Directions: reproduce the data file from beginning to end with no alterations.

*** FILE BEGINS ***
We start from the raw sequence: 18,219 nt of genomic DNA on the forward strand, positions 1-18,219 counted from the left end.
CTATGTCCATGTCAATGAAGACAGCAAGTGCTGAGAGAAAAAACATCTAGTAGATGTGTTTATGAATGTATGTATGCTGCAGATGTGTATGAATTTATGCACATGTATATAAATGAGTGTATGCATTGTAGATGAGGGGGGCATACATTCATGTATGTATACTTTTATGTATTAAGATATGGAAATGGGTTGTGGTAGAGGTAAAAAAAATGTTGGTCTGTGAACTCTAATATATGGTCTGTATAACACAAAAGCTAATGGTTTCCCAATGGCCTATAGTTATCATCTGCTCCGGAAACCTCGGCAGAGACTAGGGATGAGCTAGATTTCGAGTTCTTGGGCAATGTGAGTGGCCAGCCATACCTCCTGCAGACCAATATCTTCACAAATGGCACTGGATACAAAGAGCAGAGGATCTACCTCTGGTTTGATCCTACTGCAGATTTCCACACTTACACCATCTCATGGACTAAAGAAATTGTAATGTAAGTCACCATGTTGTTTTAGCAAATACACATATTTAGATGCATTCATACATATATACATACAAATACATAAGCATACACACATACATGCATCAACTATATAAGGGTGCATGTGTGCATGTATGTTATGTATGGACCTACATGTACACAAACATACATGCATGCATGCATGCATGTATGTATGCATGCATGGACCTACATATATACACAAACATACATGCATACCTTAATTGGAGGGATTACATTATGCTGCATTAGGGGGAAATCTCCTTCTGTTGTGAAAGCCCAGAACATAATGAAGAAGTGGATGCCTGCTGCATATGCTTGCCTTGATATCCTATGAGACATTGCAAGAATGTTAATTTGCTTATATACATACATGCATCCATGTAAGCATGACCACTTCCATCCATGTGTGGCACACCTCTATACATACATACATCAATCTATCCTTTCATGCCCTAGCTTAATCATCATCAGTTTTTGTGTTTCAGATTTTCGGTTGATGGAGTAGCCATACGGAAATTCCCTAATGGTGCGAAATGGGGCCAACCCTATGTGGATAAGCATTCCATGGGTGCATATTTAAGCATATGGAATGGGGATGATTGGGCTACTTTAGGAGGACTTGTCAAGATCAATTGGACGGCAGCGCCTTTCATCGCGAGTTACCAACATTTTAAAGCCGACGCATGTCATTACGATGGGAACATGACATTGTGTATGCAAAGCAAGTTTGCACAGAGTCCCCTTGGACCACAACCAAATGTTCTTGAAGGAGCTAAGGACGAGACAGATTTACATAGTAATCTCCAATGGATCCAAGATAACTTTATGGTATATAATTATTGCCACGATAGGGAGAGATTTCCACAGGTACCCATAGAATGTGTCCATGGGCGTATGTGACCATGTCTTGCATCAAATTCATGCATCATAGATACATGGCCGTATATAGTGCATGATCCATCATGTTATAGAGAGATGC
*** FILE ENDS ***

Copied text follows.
We start from the raw sequence: 18,219 nt of genomic DNA on the forward strand, positions 1-18,219 counted from the left end.
CTATGTCCATGTCAATGAAGACAGCAAGTGCTGAGAGAAAAAACATCTAGTAGATGTGTTTATGAATGTATGTATGCTGCAGATGTGTATGAATTTATGCACATGTATATAAATGAGTGTATGCATTGTAGATGAGGGGGGCATACATTCATGTATGTATACTTTTATGTATTAAGATATGGAAATGGGTTGTGGTAGAGGTAAAAAAAATGTTGGTCTGTGAACTCTAATATATGGTCTGTATAACACAAAAGCTAATGGTTTCCCAATGGCCTATAGTTATCATCTGCTCCGGAAACCTCGGCAGAGACTAGGGATGAGCTAGATTTCGAGTTCTTGGGCAATGTGAGTGGCCAGCCATACCTCCTGCAGACCAATATCTTCACAAATGGCACTGGATACAAAGAGCAGAGGATCTACCTCTGGTTTGATCCTACTGCAGATTTCCACACTTACACCATCTCATGGACTAAAGAAATTGTAATGTAAGTCACCATGTTGTTTTAGCAAATACACATATTTAGATGCATTCATACATATATACATACAAATACATAAGCATACACACATACATGCATCAACTATATAAGGGTGCATGTGTGCATGTATGTTATGTATGGACCTACATGTACACAAACATACATGCATGCATGCATGCATGTATGTATGCATGCATGGACCTACATATATACACAAACATACATGCATACCTTAATTGGAGGGATTACATTATGCTGCATTAGGGGGAAATCTCCTTCTGTTGTGAAAGCCCAGAACATAATGAAGAAGTGGATGCCTGCTGCATATGCTTGCCTTGATATCCTATGAGACATTGCAAGAATGTTAATTTGCTTATATACATACATGCATCCATGTAAGCATGACCACTTCCATCCATGTGTGGCACACCTCTATACATACATACATCAATCTATCCTTTCATGCCCTAGCTTAATCATCATCAGTTTTTGTGTTTCAGATTTTCGGTTGATGGAGTAGCCATACGGAAATTCCCTAATGGTGCGAAATGGGGCCAACCCTATGTGGATAAGCATTCCATGGGTGCATATTTAAGCATATGGAATGGGGATGATTGGGCTACTTTAGGAGGACTTGTCAAGATCAATTGGACGGCAGCGCCTTTCATCGCGAGTTACCAACATTTTAAAGCCGACGCATGTCATTACGATGGGAACATGACATTGTGTATGCAAAGCAAGTTTGCACAGAGTCCCCTTGGACCACAACCAAATGTTCTTGAAGGAGCTAAGGACGAGACAGATTTACATAGTAATCTCCAATGGATCCAAGATAACTTTATGGTATATAATTATTGCCACGATAGGGAGAGATTTCCACAGGTACCCATAGAATGTGTCCATGGGCGTATGTGACCATGTCTTGCATCAAATTCATGCATCATAGATACATGGCCGTATATAGTGCATGATCCATCATGTTATAGAGAGATGC